For most kids, going back to school is a big transition and for some it feels like a momentous challenge. Whether your child is starting school for the first time or changing schools or teachers, going back can bring up lots of feelings for kids and adults!

Fears and anxieties can run high when kids head back to school. But our children don’t always tell us directly that they are nervous about the first day, worried about who their new teacher will be, afraid they won’t have friends in their classes, or anxious about whether or not they’ll be able to keep up.

Instead, they refuse to put their pajamas on, demand sunny side up eggs instead of scrambled, and knock their brother’s block tower over and smile.

There’s a lot you can do to ease the transition back to school. Whether you are a few weeks into the new year, or waiting to start the first day, these tips will help you and your child feel good about going back to school.

Increase rough-and-tumble play!

When we roughhouse, wrestle, or chase our child down the hall, it does a lot more than reduce the tension of new beginnings–like starting school again. Rough-and-tumble play teaches self control, fairness, and empathy.

Roughhousing, in particular, releases a chemical called brain-derived neurotrophic factor (BDNF) which helps to stimulate neuron growth in the cortex and hippocampus of the brain. Both are vital to higher learning, and help a child strengthen their memory, their language, and their ability to reason.

In his book, Affective Neuroscience, Jaak Panksepp discusses the connection between physical play and learning. He suggests that rough-and-tumble play not only helps a child let off steam, but also rewires the neural network in their brain that is in charge of attention span, motivation, persistence, and reasoning.

In The Art of Roughhousing, Larry Cohen and Anthony DeBenedet make the claim that roughhousing builds the foundation for academic success:

“Being smart is about more than good grades and high test scores. To succeed in life, you need emotional intelligence as well. Play, especially roughhousing, promotes emotional intelligence.  So when anxious parents ask us how they can assure their toddlers’ acceptance to a good college, our answer is, “More play!”

Responding to feelings

Play can help nurture the kind of closeness and connection a child needs in big transitions. But it can also create a type of safety that allows a child to showcase difficult feelings. They may suddenly burst into tears in the middle of a sock fight, or refuse to play by the rules of Candy Land and stomp off.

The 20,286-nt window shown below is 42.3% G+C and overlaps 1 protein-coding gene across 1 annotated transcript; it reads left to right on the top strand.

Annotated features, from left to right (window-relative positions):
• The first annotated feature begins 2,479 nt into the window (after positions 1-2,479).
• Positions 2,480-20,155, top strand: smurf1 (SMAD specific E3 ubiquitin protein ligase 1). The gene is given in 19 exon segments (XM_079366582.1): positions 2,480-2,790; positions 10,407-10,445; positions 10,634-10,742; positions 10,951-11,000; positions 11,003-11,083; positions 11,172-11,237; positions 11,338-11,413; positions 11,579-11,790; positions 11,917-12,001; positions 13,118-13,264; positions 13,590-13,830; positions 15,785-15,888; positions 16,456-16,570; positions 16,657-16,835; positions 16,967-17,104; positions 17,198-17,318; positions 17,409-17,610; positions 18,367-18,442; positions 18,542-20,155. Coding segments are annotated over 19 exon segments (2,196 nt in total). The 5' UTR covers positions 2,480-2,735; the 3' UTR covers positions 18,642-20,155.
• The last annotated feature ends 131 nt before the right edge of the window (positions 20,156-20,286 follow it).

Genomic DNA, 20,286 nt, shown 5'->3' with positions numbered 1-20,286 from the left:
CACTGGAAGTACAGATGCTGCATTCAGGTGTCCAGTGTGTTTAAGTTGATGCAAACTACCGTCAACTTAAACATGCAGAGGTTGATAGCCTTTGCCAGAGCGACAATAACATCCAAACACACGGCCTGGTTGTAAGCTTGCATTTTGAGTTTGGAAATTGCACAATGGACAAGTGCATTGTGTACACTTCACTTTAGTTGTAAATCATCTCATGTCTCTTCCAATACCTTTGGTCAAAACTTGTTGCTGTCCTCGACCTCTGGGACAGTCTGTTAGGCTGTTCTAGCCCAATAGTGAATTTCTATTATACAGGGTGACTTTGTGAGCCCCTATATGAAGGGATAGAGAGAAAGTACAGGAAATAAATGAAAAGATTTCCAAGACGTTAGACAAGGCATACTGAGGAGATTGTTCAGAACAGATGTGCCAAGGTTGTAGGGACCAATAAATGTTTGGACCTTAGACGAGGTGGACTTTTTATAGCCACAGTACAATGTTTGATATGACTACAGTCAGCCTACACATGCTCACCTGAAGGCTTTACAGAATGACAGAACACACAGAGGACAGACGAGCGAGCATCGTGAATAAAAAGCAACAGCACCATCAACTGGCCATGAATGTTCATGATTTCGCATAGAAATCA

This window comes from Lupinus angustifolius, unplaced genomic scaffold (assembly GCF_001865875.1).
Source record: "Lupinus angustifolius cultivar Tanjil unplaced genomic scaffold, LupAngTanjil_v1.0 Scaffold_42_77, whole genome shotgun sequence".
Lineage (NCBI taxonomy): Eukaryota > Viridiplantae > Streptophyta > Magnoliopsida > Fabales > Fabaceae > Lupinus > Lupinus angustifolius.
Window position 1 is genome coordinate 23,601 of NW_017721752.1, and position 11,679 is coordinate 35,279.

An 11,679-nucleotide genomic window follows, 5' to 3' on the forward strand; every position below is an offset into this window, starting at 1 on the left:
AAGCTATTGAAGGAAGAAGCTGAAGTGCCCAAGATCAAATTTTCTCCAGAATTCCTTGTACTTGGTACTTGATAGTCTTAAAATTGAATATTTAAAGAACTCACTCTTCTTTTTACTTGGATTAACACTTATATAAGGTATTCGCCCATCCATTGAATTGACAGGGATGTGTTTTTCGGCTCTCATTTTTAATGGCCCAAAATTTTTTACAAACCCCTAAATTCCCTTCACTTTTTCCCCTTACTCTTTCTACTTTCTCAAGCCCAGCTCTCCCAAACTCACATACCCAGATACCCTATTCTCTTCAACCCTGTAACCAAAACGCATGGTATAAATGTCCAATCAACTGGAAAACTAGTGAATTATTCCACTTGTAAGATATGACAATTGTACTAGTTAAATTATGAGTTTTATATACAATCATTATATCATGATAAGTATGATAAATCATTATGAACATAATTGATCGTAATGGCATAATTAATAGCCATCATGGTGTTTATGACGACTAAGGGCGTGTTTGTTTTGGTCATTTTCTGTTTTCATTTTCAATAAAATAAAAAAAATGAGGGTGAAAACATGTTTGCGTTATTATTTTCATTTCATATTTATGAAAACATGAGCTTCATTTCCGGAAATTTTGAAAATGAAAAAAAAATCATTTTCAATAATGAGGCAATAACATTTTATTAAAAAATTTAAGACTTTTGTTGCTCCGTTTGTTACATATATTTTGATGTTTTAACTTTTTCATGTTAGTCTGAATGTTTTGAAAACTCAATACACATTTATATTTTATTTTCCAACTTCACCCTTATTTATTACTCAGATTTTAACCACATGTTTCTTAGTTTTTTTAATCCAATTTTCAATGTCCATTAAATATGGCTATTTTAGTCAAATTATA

If that’s the case, use the opportunity to lean in and listen. You don’t need to say much. Sometimes, just a simple, “I’m sorry this is hard” will help release the tears and tension that were building. Sometimes a limit is needed, “We’re going to play by the rules today.” Sometimes  it’s that limit that brings forth the flood of tears.

The tears are actually the healing part of the process. It’s not fun to listen to a tantrum, but in the aftermath of the upset,, a child can think more clearly about a solution or find empathy for their friend.

Acknowledge their experience as you listen

Often when our kids are feeling bad, we want to find solutions or make them feel better (that’s if we’re not rife with anger!) A kid might say:

  • “I hate school.”
  • “I have the worst teacher ever!”

It’s hard to hear those things, but it’s good they’re getting them out, and it’s clear they feel safe enough with you to say them.

However, if we respond with things like:

  • “Oh, it won’t be that bad.”
  • “Don’t worry, things will be fine.”

They learn that their feelings aren’t valid and that big, scary worries should be brushed under the carpet.  So instead try:

  • “You hate school? I know that’s hard.”
  • “I found school tough too. What do you hate about it?”
  • “I wonder what would help?”

Let them come up with some solutions. Even if they’re impractical, the process of problem solving, after the tears have cleared, will help them feel heard and soothe some of their fears. Often with a little tweaking kids have solutions that are not so bad. 🙂

Load up on love and appreciation:

If school is zapping your child’s self-esteem and their mood has soured since the summer, this is a good time to deliver an extra dose of love and appreciation. Here are a four ideas:

  1. Set the alarm earlier on a week day morning and carve out time for extra snuggles or a few minutes of special time.
  2. Leave a love note in their lunch box or a sticky note on their computer that lets them know what you appreciate about them.
  3. Put together a “joy jar”. Find a small container or bag and fill it with a few of your child’s favorite things. This could include art supplies, small animals, or sweet treats.
  4. Do a love blast. An extended special time, a love blast is when you take a short trip with your child (it could be an overnight somewhere or an afternoon with just the two of you). The key is that your child gets to choose where you go and what you do (within limits of expense and distance.)

Heading back to school is a big change. Morning meltdowns and nighttime battles can be worse on a weekday. Remember that in challenging transitions, big feelings are right around the corner. Try ten minutes a day of rough and tumble play, fill your child up with extra love and snuggles, and diffuse difficult moments with empathy and understanding.